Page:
Solve this equation: pay 2 to do 1 job



By Ron Leir

Observer Correspondent


Every two weeks, the Kearny Board of Education gives paychecks to two superintendents: Frank Ferraro, placed on involuntary paid leave on Jan. 6, collects $6,979.17 and Patricia Blood, doing double duty as acting chief administrator and curriculum director, gets $6,666.67.

Blood, who was making $143,473 as curriculum director, is getting an additional $16,527 for handling the superintendent’s job at the same time. Ferraro’s annual pay is $167,500.

Since the school board set no time limit for his leave time, and since his contract runs through June 30, 2016, Ferraro could, theoretically, stay away from his job at least until then while continuing to pocket his contractual wages, and while taxpayers continue to pay double for one job.

For his part, Ferraro told The Observer he’s doing everything he can to return to work.

“I’m following proper channels to get reinstated,” he told The Observer last week. He said he’s relying on his attorney, Andrew Bubiak, of the N.J. Association of School Administrators, to prepare and file the necessary paperwork with the state Commissioner of Education to try and make that happen.

But Ferraro, who spent all of his career as an educational administrator in the Empire State, said that in the process he’s been learning a hard lesson that when dealing with New Jersey’s educational bureaucracy, “you’re not always in the fast lane.”

Still, despite the fact that the Kearny school board has hired a private detective agency to “investigate” his background, Ferraro said the board has followed through on its contractual obligations to him.

Observer file photos Patricia Blood
Observer file photos
Patricia Blood


“Every two weeks, I look in my bank account [for a direct deposit of his salary] and the money’s there,” he said.

In turn, Ferraro said, he’s made good on the expectations that the board had of him. After he was hired in December 2012, Ferraro said, he presented three goals to the board president: achieving improved instruction and developing a district Strategic Plan; creating a transparent budget process by content plus reviewing reserves; and resuming construction/working toward completion of work at Kearny High, all of which he said he set in motion.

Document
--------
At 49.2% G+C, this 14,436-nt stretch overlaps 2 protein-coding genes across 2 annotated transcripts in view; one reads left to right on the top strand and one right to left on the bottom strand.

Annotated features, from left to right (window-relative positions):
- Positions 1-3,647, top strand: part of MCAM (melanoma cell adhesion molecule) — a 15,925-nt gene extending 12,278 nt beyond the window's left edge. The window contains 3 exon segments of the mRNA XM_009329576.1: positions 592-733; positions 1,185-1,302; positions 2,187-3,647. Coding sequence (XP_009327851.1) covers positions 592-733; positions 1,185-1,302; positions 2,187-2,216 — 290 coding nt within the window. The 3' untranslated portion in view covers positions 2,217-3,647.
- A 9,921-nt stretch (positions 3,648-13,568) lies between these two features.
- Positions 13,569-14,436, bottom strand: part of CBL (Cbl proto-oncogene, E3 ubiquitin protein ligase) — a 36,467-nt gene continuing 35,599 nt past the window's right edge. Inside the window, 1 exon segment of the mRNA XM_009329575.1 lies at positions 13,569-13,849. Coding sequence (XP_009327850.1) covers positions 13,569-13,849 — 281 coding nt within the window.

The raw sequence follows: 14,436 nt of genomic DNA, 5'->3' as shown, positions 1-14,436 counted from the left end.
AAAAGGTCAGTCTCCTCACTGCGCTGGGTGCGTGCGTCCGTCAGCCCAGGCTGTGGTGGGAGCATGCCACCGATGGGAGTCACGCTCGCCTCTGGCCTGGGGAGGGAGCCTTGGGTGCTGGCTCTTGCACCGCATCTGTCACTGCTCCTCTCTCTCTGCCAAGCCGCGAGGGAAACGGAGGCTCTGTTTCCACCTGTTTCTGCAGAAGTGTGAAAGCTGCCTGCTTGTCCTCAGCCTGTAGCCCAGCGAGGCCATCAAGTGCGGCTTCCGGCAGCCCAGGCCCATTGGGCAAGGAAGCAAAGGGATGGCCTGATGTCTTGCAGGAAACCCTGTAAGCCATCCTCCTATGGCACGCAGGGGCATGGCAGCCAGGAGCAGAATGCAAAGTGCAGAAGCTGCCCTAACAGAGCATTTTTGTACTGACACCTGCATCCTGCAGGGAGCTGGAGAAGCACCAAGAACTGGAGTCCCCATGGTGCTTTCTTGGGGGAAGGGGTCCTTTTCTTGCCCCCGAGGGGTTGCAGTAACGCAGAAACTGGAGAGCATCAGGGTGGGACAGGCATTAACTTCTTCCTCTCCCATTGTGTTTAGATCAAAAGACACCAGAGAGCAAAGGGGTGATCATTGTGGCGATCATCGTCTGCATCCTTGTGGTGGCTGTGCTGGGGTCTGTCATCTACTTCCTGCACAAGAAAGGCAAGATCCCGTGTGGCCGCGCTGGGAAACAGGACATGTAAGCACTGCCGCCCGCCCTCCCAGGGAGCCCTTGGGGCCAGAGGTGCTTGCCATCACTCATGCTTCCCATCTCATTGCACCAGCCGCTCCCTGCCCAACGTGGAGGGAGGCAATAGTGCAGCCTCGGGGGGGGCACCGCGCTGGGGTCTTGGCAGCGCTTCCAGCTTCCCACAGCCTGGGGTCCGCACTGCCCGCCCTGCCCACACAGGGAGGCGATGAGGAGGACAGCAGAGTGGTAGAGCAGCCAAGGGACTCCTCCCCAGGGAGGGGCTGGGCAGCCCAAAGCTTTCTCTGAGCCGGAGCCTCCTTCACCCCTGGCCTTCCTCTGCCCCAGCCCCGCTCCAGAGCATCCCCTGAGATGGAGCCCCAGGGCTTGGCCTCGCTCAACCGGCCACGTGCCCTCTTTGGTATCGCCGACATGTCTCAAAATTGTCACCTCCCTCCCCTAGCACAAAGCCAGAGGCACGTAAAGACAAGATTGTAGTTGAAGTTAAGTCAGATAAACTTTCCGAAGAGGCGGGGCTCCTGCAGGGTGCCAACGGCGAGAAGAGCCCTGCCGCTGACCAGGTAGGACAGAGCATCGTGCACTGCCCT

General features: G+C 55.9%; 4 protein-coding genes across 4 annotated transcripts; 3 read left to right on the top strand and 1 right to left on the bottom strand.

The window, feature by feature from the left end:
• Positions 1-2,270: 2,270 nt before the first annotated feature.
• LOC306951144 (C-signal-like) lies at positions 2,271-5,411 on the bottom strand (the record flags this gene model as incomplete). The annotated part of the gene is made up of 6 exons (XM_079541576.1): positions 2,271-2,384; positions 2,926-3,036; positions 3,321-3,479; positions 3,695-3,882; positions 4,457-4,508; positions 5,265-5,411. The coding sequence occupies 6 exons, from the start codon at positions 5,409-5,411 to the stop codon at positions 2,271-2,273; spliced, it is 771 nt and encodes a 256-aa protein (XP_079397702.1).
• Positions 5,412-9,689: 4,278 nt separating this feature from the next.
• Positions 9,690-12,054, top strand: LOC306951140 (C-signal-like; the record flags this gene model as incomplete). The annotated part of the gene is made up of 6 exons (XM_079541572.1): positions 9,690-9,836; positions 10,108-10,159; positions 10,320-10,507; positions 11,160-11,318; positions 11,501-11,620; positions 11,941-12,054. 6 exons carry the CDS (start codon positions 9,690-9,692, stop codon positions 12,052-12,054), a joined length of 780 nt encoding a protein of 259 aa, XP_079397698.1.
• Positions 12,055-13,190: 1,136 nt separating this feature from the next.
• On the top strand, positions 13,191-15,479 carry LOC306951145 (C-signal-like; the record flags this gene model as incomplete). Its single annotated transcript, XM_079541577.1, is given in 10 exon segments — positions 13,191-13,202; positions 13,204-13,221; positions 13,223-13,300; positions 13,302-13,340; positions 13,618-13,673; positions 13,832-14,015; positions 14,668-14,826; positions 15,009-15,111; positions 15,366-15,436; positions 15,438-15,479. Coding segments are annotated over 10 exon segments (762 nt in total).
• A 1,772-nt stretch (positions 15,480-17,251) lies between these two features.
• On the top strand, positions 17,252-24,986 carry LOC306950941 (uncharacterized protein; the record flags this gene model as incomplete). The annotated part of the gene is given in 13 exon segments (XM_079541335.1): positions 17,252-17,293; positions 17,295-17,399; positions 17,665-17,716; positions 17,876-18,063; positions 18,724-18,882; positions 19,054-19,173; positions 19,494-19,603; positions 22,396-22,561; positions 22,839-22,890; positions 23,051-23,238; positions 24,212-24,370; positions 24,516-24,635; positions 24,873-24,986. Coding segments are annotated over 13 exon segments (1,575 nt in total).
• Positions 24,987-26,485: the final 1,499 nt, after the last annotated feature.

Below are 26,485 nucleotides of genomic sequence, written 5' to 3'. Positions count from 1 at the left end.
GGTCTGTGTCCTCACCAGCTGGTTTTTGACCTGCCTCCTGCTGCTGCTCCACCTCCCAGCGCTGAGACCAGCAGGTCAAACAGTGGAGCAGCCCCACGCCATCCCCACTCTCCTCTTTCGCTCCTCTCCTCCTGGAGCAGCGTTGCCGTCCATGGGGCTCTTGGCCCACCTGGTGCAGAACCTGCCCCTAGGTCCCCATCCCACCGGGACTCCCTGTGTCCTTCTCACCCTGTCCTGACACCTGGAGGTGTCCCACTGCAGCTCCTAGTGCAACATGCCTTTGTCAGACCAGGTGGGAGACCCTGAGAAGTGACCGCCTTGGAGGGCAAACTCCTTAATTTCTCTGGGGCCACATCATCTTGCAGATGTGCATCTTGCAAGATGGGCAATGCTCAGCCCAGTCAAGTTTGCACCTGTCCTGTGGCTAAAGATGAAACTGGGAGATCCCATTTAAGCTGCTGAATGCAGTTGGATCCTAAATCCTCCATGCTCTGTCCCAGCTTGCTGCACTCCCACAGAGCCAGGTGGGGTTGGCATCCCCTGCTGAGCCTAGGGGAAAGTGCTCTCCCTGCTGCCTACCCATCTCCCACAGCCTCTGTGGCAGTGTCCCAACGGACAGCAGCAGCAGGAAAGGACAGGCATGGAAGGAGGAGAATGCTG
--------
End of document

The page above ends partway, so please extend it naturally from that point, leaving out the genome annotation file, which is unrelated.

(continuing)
It was on the basis of how well or poorly he satisfied those goals that he was to be evaluated by the board by April 30, Ferraro said. “I have never heard anything from the board and I never got evaluated,” he added.

At the same time, Ferraro said, “I have evaluated Assistant Superintendent Debra Sheard and support staff in the central office and I was working with Dr. Sheard on principal evaluation when I was placed on leave.”

Another initiative Ferrara said he pitched to the board – after being contacted by East Newark School Superintendent/ Principal Bill Shlala — was a recommendation to consider accepting East Newark’s proposal to send its grammar school graduates to Kearny High, instead of Harrison High. “I felt it would be a good opportunity for the children of East Newark,” he said. Kids “would have more choices, such as auto repair class.” (Since then, the board has voted endorsement of the concept.)

At Ferraro’s urging, the board also authorized entering into negotiations with St. Stephen’s parish for a rental or purchase of the former parochial school building on Midland Ave. as part of a proposed Middle School campus linked to Lincoln School but, only weeks later, abandoned that plan, opting instead to house only grades 7 and 8 at Lincoln School.

After he was hired, Ferraro said he “looked for places in the [Kearny] community” for a new residence and, as an interim step, “I signed a twoyear lease for an apartment in Clifton.”

His limbo status notwithstanding, Ferraro said he’s still trying to keep his hand in the affairs of the wider educational community. “I missed the last meeting of the New Superintendents Academy, sponsored by the state Administrators Association, but they want me to be a presenter on middle schools at the May conference,” he said.

Meanwhile, the board will have to decide what to do about Blood’s status as acting superintendent. Her second 3-month extension in the position expires June 30.

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